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This topic is adapted from PursueGOD Network YouTube channel. This is part 1 of 5 in the Self-Care for Pastors series.

Self care is the pursuit of physical, mental, and emotional health. It is the ongoing development of the whole person, including the spiritual, emotional, relational, physical and intellectual aspects of life.

Self-Care Is Not Selfish

Doesn’t the Bible call us to deny ourselves? That verse is often misunderstood. The Bible does not call for self-abuse. In fact, the old life we are called to deny may have included slothful or obsessive activities contrary to self-belief, such as inconsistent sleep, excessive work, or an unhealthy diet. Self-denying self care may include activities that are a good stewardship of the personal resources God has given us, like getting to bed on time, saying no to work, or healthy diet and exercise.

Why Pastors Neglect Self-Care

Studies show that nutrition, physical exercise, and other forms of self-care are at lower levels for pastors than for the general population. One reason is that the pastoral role can place unrealistic expectations on those in ministry – expectations which pastors don’t handle well. Another reason is that pastors often don’t recognize the fatigue and stress that come from caring for others. We allow ourselves to get depleted. A third reason is that pastors tend to spiritualize away the need for self care. They considered it a lack of trust in God or a low spiritual priority to invest in self care activities.

Identity and Self-Care

Identity issues are often central to how we understand and practice self care.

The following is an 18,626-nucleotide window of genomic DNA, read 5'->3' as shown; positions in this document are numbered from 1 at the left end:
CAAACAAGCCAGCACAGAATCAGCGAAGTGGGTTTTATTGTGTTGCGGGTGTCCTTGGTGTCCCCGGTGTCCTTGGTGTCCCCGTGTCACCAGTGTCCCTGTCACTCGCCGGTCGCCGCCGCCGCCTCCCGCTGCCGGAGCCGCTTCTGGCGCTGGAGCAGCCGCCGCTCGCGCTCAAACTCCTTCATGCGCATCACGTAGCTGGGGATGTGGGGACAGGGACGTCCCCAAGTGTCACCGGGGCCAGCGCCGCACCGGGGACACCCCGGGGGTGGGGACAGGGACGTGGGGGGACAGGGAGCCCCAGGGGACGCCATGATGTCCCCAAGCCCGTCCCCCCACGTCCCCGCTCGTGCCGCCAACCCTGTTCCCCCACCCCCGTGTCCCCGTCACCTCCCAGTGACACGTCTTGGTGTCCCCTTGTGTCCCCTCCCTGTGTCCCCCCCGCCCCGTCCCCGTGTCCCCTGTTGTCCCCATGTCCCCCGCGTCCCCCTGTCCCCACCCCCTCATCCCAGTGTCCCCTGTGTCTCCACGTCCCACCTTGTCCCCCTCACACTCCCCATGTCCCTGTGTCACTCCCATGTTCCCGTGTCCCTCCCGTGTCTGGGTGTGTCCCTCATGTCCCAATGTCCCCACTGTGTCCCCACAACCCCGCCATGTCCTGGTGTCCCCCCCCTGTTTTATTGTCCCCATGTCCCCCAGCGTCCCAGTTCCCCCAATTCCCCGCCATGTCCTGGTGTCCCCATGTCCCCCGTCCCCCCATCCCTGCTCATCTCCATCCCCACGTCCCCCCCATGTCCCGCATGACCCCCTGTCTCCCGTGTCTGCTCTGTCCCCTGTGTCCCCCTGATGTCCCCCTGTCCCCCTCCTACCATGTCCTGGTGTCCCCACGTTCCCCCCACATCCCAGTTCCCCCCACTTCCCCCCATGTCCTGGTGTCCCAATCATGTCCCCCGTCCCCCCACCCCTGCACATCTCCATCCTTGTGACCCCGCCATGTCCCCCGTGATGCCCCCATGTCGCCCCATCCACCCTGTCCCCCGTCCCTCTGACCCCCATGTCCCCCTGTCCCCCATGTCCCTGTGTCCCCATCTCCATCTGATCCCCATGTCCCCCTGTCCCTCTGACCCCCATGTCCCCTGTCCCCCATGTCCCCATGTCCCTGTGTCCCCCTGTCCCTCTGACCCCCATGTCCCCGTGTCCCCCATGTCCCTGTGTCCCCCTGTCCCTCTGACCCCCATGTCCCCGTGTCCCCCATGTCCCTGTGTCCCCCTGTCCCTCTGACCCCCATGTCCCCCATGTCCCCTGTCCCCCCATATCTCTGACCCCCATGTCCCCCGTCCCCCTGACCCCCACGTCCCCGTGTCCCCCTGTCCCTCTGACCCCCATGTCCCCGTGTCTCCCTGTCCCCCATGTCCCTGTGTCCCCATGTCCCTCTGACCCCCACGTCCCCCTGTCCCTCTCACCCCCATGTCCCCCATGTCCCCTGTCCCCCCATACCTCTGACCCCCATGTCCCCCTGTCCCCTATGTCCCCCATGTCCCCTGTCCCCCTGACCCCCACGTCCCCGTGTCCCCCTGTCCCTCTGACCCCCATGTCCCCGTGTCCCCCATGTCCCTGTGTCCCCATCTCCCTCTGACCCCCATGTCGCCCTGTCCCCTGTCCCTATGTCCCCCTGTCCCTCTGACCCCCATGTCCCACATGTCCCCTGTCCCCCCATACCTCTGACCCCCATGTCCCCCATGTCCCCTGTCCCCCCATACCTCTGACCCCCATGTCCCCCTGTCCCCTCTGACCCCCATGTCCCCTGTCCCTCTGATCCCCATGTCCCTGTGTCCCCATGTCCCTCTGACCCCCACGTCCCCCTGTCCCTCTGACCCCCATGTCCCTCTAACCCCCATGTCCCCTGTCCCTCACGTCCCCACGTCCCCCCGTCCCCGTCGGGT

• Personality. Pastors need to get comfortable with how they are wired. For example, introverts and extroverts need different things to stay fresh.
  • Family of origin. Pastors need to be aware of sinful patterns learned by growing up in their family. This may include attitudes about work, food, or relationships.
  • Role / person distinctions. Pastors need a mature sense of “who am I?” When we confuse our core self with our ministry role, we allow pastoral duties to absorb the rest of life. For example, do you have a spiritual life apart from your job? Do you have friends outside of your ministry? Do you have hobbies and interests outside of your official duties?
  • Comparison to others. Pastors need to understand and accept their own strengths and struggles, without falling into the trap of comparing themselves to other pastors.

[Related: Pastoral Identity and Vocation]

[Related: What’s Your Meyers-Briggs Temperament?]

Everyone needs limits. Everyone needs healthful rhythms. No one else can or will watch out for the best interests of you and your family like you, Self-care is not selfish, but a necessary element of staying fruitful over time.

Discussion Questions:

  1. Watch the video together or invite someone to summarize the topic.
  2. What is your initial reaction to this video? Do you disagree with any of it? What jumped out at you?
  3. When it comes to serving God, someone said, “I would rather burn out than rust out.” How do you respond to that quote?
  4. How would you define “self care”? Give an example.
  5. Read Mark 8:34. How does Jesus’ call for his followers to deny themselves (NLT: “give up your own way”)  relate to personal self care?
  6. How do unrealistic expectations affect pastors’ self care?
  7. How do pastors spiritualize away the need for self care? How have you done this?
  8. How does personality affect how a person approaches self care? Give a personal illustration.
  9. How does family of origin affect how a person cares for him or herself? Give a personal illustration.
  10. How well do you do at separating your sense of self from your work? Why is this distinction crucial to healthy self care?
  11. Write a personal action step based on this conversation.

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